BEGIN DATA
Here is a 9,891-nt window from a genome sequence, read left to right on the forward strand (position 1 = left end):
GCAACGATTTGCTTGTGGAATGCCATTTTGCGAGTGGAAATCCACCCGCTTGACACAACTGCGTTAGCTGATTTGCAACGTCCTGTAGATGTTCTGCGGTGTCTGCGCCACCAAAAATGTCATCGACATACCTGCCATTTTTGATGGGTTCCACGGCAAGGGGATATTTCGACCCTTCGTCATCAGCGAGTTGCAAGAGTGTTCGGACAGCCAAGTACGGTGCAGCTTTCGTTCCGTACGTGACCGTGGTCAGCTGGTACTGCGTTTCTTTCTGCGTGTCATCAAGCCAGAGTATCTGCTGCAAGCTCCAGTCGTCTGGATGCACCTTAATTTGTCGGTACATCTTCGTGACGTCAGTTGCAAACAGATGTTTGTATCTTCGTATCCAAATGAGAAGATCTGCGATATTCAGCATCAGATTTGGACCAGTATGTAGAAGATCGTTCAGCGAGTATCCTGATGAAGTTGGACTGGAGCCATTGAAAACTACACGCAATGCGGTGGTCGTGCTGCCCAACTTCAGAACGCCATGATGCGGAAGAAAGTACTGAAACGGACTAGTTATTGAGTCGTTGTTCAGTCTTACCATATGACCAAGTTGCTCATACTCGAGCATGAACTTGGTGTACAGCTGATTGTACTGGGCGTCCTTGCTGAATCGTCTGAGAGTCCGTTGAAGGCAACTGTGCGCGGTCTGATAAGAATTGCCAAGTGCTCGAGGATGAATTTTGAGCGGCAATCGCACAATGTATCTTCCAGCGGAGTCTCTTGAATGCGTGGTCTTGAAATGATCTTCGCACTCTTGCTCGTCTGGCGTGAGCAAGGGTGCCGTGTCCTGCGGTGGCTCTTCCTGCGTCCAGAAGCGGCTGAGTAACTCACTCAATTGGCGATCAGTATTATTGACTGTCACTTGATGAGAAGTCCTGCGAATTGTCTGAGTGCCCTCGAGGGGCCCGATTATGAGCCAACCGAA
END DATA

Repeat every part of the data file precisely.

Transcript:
Here is a 9,891-nt window from a genome sequence, read left to right on the forward strand (position 1 = left end):
GCAACGATTTGCTTGTGGAATGCCATTTTGCGAGTGGAAATCCACCCGCTTGACACAACTGCGTTAGCTGATTTGCAACGTCCTGTAGATGTTCTGCGGTGTCTGCGCCACCAAAAATGTCATCGACATACCTGCCATTTTTGATGGGTTCCACGGCAAGGGGATATTTCGACCCTTCGTCATCAGCGAGTTGCAAGAGTGTTCGGACAGCCAAGTACGGTGCAGCTTTCGTTCCGTACGTGACCGTGGTCAGCTGGTACTGCGTTTCTTTCTGCGTGTCATCAAGCCAGAGTATCTGCTGCAAGCTCCAGTCGTCTGGATGCACCTTAATTTGTCGGTACATCTTCGTGACGTCAGTTGCAAACAGATGTTTGTATCTTCGTATCCAAATGAGAAGATCTGCGATATTCAGCATCAGATTTGGACCAGTATGTAGAAGATCGTTCAGCGAGTATCCTGATGAAGTTGGACTGGAGCCATTGAAAACTACACGCAATGCGGTGGTCGTGCTGCCCAACTTCAGAACGCCATGATGCGGAAGAAAGTACTGAAACGGACTAGTTATTGAGTCGTTGTTCAGTCTTACCATATGACCAAGTTGCTCATACTCGAGCATGAACTTGGTGTACAGCTGATTGTACTGGGCGTCCTTGCTGAATCGTCTGAGAGTCCGTTGAAGGCAACTGTGCGCGGTCTGATAAGAATTGCCAAGTGCTCGAGGATGAATTTTGAGCGGCAATCGCACAATGTATCTTCCAGCGGAGTCTCTTGAATGCGTGGTCTTGAAATGATCTTCGCACTCTTGCTCGTCTGGCGTGAGCAAGGGTGCCGTGTCCTGCGGTGGCTCTTCCTGCGTCCAGAAGCGGCTGAGTAACTCACTCAATTGGCGATCAGTATTATTGACTGTCACTTGATGAGAAGTCCTGCGAATTGTCTGAGTGCCCTCGAGGGGCCCGATTATGAGCCAACCGAA